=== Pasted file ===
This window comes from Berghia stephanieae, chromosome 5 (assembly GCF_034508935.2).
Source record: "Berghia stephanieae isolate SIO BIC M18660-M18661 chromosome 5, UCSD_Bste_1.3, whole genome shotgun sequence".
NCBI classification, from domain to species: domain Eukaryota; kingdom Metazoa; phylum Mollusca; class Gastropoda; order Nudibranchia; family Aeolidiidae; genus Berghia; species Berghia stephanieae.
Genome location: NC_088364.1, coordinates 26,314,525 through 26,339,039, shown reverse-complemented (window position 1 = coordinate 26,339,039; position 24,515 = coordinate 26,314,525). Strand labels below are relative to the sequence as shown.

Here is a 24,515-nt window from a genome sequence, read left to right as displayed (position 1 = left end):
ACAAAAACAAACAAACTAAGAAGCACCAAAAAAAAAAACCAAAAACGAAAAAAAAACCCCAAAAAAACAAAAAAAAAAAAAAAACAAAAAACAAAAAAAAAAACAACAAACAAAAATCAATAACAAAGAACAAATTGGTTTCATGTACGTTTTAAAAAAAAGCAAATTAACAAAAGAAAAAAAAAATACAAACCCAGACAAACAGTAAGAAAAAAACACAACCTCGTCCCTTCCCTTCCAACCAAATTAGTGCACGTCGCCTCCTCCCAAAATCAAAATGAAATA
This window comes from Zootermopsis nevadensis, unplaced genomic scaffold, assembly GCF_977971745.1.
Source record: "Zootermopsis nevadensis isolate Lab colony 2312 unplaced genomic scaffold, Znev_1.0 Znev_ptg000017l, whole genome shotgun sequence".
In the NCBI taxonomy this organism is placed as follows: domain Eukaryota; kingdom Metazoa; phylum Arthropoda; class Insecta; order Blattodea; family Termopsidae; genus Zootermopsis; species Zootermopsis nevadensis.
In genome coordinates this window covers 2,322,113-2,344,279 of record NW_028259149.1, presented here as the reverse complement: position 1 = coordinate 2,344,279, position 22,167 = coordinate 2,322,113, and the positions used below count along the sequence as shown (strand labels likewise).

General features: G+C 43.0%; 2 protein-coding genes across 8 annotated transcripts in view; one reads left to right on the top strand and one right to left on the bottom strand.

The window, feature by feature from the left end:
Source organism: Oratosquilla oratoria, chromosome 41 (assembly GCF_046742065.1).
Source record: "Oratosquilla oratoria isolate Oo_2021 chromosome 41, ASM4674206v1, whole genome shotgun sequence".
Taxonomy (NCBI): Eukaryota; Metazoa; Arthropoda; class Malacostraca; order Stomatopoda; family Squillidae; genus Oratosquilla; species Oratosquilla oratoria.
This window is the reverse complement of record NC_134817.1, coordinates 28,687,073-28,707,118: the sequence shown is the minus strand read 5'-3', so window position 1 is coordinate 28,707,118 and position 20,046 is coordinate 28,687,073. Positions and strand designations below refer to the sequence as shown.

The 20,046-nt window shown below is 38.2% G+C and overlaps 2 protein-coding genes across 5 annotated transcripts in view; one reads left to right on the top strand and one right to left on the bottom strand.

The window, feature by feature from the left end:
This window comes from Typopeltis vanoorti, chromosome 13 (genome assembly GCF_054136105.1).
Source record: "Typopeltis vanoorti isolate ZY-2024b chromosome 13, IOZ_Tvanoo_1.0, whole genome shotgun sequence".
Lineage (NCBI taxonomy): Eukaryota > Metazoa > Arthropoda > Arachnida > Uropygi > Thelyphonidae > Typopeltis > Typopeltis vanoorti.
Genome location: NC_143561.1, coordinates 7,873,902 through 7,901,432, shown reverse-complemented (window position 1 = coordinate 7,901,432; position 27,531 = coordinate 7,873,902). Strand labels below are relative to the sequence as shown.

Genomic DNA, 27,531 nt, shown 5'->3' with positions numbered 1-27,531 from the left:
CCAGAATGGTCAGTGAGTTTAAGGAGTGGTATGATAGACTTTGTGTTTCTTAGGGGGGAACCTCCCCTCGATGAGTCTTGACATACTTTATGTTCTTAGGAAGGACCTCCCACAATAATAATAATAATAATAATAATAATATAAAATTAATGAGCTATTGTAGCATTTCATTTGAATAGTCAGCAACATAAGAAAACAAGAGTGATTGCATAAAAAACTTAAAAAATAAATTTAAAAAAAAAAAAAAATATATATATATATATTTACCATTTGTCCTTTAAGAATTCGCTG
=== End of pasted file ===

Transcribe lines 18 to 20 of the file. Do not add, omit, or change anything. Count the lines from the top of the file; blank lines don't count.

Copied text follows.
The window, feature by feature from the left end:
This window comes from Typopeltis vanoorti, chromosome 13 (genome assembly GCF_054136105.1).
Source record: "Typopeltis vanoorti isolate ZY-2024b chromosome 13, IOZ_Tvanoo_1.0, whole genome shotgun sequence".